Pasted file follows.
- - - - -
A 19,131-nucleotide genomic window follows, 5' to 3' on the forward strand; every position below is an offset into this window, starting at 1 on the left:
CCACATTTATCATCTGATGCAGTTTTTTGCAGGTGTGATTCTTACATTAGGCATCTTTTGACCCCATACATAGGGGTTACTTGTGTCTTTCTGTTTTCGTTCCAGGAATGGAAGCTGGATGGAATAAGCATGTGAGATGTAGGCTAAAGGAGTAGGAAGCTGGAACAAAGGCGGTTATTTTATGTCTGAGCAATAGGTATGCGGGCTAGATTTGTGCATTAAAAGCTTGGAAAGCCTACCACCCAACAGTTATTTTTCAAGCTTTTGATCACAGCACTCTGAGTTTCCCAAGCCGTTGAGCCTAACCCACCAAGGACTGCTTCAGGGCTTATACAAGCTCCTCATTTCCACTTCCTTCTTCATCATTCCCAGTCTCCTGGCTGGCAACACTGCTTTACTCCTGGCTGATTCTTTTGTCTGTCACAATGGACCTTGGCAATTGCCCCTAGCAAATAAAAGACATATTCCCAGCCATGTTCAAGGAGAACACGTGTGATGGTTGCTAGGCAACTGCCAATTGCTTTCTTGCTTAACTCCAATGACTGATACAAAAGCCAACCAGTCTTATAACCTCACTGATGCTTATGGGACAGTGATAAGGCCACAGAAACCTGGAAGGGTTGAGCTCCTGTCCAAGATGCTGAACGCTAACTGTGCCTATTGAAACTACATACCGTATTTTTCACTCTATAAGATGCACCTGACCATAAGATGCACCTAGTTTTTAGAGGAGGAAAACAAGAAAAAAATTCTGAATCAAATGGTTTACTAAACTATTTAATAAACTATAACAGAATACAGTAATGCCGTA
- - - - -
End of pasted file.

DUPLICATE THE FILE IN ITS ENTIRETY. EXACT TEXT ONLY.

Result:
A 19,131-nucleotide genomic window follows, 5' to 3' on the forward strand; every position below is an offset into this window, starting at 1 on the left:
CCACATTTATCATCTGATGCAGTTTTTTGCAGGTGTGATTCTTACATTAGGCATCTTTTGACCCCATACATAGGGGTTACTTGTGTCTTTCTGTTTTCGTTCCAGGAATGGAAGCTGGATGGAATAAGCATGTGAGATGTAGGCTAAAGGAGTAGGAAGCTGGAACAAAGGCGGTTATTTTATGTCTGAGCAATAGGTATGCGGGCTAGATTTGTGCATTAAAAGCTTGGAAAGCCTACCACCCAACAGTTATTTTTCAAGCTTTTGATCACAGCACTCTGAGTTTCCCAAGCCGTTGAGCCTAACCCACCAAGGACTGCTTCAGGGCTTATACAAGCTCCTCATTTCCACTTCCTTCTTCATCATTCCCAGTCTCCTGGCTGGCAACACTGCTTTACTCCTGGCTGATTCTTTTGTCTGTCACAATGGACCTTGGCAATTGCCCCTAGCAAATAAAAGACATATTCCCAGCCATGTTCAAGGAGAACACGTGTGATGGTTGCTAGGCAACTGCCAATTGCTTTCTTGCTTAACTCCAATGACTGATACAAAAGCCAACCAGTCTTATAACCTCACTGATGCTTATGGGACAGTGATAAGGCCACAGAAACCTGGAAGGGTTGAGCTCCTGTCCAAGATGCTGAACGCTAACTGTGCCTATTGAAACTACATACCGTATTTTTCACTCTATAAGATGCACCTGACCATAAGATGCACCTAGTTTTTAGAGGAGGAAAACAAGAAAAAAATTCTGAATCAAATGGTTTACTAAACTATTTAATAAACTATAACAGAATACAGTAATGCCGTA